While there are many beautiful areas to explore here on the Eastern Shore, once the summer flood of beach-goers begins, it can be nice to escape to the Western Shore for some outdoor adventures. One place you might want to check out is the Patapsco Valley State Park, which extends across 32 miles of the Patapsco River. Here, you can hike, bike, camp, canoe, fish, and even go horseback riding.
On an unseasonably warm Sunday in May, I ventured to Patapsco Valley State Park to enjoy some hiking. I had been planning on heading over to the Hollofield Area, just off Rt. 40, but my hiking buddy and I decided to park at the Soapstone Trailhead, on South Rolling Road.
While there are no amenities at the trailhead, because this is not an official parking lot for the Park, there is no fee to use this area. In addition, if it’s a busy day and the parking is full, there is a Park and Ride lot across the street.
In official day use areas, weekday admission is $2 per vehicle for in-state residents and $4 per vehicle for out of state residents. Weekend fees are more, at $3 per person for in-state and $5 per person for out of state. The day use areas open at 9 am and close at sunset. It can be a little hard to find information for the park, unless you know the specific area you are wanting to visit. Once you know that, you can find trail maps for each area here.
The Soapstone Trail is a 2.9 mile out and back that winds through some really nice shaded forest areas. It also connects to several other trails, including the Grist Mill trail which is paved and accessible.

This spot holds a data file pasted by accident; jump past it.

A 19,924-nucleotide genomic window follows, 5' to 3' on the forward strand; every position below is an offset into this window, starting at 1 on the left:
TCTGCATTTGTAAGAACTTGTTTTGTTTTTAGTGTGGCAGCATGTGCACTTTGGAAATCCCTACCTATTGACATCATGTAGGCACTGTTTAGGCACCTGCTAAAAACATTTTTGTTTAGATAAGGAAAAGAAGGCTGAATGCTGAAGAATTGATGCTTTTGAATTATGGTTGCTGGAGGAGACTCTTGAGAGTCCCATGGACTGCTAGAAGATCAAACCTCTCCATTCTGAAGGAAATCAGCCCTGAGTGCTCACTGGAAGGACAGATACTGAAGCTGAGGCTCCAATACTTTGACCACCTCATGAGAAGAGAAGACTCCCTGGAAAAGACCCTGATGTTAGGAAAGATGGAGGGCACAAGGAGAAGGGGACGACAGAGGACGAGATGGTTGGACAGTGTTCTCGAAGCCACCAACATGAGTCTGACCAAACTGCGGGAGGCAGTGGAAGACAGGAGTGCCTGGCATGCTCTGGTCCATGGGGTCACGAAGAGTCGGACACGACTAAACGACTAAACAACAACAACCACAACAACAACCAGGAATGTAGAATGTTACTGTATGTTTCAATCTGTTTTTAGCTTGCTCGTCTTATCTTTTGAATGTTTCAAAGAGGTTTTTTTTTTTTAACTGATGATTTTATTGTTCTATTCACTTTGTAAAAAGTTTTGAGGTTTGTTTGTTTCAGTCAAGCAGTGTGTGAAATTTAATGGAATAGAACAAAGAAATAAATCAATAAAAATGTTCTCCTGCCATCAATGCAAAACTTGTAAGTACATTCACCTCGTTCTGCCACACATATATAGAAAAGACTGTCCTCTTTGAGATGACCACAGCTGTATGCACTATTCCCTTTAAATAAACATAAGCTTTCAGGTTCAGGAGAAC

Even though the weather was warm, the shade and occasional waterway helped keep us comfortable. Some spots along the Soapstone Trail are a bit steep and muddy, so be prepared! Many trails are shared with bikers, including Soapstone and Grist Mill, so be aware and keep your ears open.
As we transitioned from hiking the Soapstone Trail to walking the Grist Mill Trail, we came across several parking lots, restroom facilities, and a playground. You can access these via Glen Artney Road and parking at the Lost Lake parking area, or by going through the tunnel under the railroad and traveling up Soapstone Trail Road. On our way back through this area, around 12:30 pm, all the parking lots in this area were full and cars were waiting for spots so be aware that it may be difficult to find parking if you go later in the day on the weekend.
The Grist Mill Trail was flat and paved, so it was a little more leisurely than the Soapstone Trail. It runs along railroad tracks, which are elevated, so there were numerous tunnels to walk through to connect with other trails.
The Grist Mill Trail also travels along the Patapsco River and there are several areas where you can walk down to the river’s edge.
We sat and enjoyed a light lunch along the water and watched several people float by and numerous dogs go for a swim.
In most areas of the Patapsco Valley State Park, pets are allowed, with the exception of the Pickalls area, which is only available by reservation
Ultimately, there are many places to explore within Patapsco Valley State Park. Before the buildings were demolished, you could find the Griggs House, made famous by the movie The Blair Witch Project, and the Henryton State Hospital within the Park. Still in existence are the Thomas Viaduct, built in 1835, and the Swinging Bridge at Orange Grove, so you could plan your trip around visiting those sites.
I could definitely hike a new trail every month and still not see everything in Patapsco Valley State Park this year, even if I had started in January. So if you’re looking for a fun place to exercise and get some fresh air, be sure to visit this park and get out and explore!